Pharmaceutical companies often claim that the research costs of unsuccessful drugs also have to be taken into account. After all, 90 percent of all drugs that enter human testing fail. But most of these failures occur early and at relatively low costs. About 40 percent of drugs fail in preliminary Phase I studies, which assess a drug’s safety in humans and typically cost just $25 million a drug. Of the drugs that clear this first phase of testing, about 70 percent fail during Phase II studies, which assess whether a drug does what it is supposed to do. The research costs of these studies are still relatively low compared with overall R&D costs—on average, under $60 million a study.
The 2017 JAMA Internal Medicine study incorporated all research costs on drugs not yet on the market into its final calculations. The pharmaceutical companies it examined had an average drug success rate of 23 percent, which the Tufts researchers argue is too high to accurately represent the amount of money that failed drugs would usually add to a company’s research costs. But cancer drugs, specifically, do have a success rate of 20 to 25 percent—so the selection of only successful companies does not seem to be the difference.
Joaquin Duato, the vice chairman of Johnson & Johnson’s executive committee, argues that critics fail to deal with the realities of drug R&D. He told me that last year, Johnson & Johnson had $41 billion in prescription-drug sales, of which $8.4 billion went to R&D and $4.5 billion went to sales and marketing. Other costs included manufacturing, finance, IT, taxes, and more. This funds research on 100 candidate drugs, which result in one or two FDA approvals a year. “For drug companies, the return on capital is in the mid-teens, which is nowhere near tech-company returns,” Duato said.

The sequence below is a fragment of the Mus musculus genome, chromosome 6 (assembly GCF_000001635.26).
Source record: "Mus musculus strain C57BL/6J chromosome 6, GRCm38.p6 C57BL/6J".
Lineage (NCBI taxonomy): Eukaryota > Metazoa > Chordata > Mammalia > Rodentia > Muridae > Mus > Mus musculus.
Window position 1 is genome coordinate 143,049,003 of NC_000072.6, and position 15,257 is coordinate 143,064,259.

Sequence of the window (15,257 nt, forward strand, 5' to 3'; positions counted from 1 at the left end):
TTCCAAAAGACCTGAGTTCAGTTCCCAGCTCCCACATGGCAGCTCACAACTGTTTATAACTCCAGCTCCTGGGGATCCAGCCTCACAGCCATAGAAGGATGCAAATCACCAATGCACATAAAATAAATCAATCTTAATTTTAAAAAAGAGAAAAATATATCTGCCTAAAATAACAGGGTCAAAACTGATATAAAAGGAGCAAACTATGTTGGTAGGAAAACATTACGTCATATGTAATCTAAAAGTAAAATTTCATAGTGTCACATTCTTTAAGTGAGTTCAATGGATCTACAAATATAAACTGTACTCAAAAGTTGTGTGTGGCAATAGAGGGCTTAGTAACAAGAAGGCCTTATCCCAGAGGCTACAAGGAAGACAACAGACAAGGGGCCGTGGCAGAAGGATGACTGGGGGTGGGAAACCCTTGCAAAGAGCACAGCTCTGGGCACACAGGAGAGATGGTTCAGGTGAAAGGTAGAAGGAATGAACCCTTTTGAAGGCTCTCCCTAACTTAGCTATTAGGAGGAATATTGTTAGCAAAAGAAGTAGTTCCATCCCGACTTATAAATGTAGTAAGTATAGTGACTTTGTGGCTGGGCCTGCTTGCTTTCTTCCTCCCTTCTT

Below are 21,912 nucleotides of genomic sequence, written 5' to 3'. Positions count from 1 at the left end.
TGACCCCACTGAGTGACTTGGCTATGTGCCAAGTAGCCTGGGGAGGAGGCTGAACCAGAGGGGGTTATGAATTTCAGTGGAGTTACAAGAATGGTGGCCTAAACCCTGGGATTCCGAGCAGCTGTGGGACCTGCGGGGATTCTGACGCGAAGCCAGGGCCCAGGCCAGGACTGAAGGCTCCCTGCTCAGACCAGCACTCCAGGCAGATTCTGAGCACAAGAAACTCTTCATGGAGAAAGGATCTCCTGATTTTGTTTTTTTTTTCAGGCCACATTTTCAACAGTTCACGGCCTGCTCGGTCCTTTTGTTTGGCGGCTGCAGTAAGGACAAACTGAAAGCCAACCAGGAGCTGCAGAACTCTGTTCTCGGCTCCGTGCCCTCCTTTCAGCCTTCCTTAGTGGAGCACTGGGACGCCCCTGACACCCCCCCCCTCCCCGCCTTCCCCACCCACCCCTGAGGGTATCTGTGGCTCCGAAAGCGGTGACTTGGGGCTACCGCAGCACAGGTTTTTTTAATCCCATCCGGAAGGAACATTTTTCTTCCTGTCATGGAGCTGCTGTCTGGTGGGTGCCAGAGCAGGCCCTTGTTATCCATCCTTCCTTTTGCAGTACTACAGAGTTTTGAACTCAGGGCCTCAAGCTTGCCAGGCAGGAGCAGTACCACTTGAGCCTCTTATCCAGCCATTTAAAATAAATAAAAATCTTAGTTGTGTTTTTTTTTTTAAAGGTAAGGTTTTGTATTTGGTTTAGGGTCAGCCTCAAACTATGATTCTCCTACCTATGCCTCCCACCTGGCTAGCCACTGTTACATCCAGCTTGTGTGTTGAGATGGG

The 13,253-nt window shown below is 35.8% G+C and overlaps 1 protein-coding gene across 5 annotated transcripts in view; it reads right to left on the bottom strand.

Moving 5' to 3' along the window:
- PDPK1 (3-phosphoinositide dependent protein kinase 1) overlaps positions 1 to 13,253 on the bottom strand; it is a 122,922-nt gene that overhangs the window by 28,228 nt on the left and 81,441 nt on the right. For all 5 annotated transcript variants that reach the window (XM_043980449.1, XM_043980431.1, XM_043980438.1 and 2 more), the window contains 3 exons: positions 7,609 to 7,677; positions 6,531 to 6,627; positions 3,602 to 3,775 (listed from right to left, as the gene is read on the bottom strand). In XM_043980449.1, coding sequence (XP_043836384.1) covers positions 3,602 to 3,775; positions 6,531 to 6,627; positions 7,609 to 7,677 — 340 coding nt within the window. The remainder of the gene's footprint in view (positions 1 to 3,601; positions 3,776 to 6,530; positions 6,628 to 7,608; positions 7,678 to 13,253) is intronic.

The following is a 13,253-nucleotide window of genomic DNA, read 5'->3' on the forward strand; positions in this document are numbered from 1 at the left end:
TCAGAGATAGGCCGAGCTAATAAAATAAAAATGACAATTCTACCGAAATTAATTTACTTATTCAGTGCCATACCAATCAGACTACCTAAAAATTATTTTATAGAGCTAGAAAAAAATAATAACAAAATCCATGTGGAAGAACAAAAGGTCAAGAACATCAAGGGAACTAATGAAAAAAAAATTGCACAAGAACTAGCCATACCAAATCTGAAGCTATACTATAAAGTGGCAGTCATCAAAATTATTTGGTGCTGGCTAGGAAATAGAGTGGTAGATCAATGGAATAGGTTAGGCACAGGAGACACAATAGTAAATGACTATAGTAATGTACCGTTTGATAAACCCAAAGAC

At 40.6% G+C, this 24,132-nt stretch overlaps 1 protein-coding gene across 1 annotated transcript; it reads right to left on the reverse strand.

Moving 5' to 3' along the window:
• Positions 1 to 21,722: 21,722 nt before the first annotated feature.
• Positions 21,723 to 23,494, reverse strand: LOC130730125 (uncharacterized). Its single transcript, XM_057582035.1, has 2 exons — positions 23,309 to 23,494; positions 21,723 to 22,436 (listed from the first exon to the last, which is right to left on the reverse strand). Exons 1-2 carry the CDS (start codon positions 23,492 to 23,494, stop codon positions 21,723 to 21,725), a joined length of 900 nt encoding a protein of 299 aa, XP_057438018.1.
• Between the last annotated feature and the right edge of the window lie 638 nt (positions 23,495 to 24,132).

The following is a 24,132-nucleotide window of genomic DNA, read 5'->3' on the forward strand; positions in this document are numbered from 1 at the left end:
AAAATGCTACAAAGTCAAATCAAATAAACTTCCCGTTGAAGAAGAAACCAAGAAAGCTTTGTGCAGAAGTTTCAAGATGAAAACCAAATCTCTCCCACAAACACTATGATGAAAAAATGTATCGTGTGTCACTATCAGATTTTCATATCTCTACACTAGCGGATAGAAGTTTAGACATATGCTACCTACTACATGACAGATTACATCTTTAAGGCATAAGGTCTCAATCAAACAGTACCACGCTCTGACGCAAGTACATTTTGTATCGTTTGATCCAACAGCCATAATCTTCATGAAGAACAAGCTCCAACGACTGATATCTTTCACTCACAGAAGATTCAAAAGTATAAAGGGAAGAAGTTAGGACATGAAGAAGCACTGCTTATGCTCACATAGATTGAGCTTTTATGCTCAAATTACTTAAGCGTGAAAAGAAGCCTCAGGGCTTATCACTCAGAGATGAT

Nevertheless, some former pharmaceutical-company executives say that research costs do not determine drug prices—and they explain how. In his book A Call to Action, Hank McKinnell, a past CEO of Pfizer, wrote under the heading “The Fallacy of Recapturing R&D Costs”:
How do we decide what to charge? It’s basically the same as pricing a car … A number of factors go into the mix. These factors consider cost of business, competition, patent status, anticipated volume, and, most important, our estimate of the income generated by sales of the product. It is the anticipated income stream, rather than repayment of sunk costs, that is the primary determinant of price.
Raymond Gilmartin, a former Merck CEO, once said to The Wall Street Journal: “The price of medicines is not determined by their research costs. Instead, it is determined by their value in preventing and treating disease.”